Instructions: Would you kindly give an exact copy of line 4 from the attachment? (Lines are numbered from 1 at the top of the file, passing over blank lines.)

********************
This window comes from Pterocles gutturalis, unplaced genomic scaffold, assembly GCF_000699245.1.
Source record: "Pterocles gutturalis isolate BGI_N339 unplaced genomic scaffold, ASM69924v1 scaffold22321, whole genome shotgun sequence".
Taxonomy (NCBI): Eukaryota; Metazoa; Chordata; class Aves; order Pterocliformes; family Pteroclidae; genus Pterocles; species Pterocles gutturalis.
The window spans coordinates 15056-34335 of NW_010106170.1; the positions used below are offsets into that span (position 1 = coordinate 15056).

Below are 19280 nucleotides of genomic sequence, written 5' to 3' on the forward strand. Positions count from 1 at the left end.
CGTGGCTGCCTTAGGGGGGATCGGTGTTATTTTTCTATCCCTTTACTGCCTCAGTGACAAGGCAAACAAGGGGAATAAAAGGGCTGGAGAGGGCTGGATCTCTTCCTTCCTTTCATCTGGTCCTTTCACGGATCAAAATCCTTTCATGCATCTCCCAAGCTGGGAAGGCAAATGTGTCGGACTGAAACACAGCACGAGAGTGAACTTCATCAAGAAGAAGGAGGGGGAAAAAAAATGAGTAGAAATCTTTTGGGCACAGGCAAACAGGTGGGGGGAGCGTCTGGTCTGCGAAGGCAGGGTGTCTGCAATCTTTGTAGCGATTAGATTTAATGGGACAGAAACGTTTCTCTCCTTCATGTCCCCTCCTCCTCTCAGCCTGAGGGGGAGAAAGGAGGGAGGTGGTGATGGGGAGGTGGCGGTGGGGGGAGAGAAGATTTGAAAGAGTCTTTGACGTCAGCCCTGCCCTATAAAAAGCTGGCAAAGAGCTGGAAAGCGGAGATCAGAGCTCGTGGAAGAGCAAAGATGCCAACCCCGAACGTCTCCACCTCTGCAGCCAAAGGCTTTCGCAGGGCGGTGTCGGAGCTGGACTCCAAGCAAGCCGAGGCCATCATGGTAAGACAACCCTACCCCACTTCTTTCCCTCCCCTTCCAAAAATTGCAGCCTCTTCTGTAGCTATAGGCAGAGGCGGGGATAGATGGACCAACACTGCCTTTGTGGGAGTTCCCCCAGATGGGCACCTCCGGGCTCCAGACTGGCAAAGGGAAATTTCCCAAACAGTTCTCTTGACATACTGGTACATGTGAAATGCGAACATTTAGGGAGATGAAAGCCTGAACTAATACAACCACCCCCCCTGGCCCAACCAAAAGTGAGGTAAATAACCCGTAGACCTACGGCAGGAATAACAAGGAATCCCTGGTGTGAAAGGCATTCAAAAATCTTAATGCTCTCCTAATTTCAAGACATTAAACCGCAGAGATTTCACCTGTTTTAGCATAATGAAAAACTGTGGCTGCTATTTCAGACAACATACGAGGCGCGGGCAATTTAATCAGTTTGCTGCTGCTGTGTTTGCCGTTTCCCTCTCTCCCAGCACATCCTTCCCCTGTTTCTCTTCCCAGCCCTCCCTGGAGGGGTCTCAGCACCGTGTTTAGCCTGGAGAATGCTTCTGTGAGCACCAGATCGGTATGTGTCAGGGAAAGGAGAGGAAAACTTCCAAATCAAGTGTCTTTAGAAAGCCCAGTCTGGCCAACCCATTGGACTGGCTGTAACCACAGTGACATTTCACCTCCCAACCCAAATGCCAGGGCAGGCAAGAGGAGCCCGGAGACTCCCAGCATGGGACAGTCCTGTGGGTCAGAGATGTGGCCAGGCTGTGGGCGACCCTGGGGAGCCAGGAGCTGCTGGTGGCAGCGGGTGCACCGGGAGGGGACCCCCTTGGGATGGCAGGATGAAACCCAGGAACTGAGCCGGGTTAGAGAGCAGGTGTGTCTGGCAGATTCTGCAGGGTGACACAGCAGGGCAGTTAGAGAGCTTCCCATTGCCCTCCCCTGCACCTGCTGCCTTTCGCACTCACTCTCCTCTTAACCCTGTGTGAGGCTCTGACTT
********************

The window spans coordinates 15056-34335 of NW_010106170.1; the positions used below are offsets into that span (position 1 = coordinate 15056).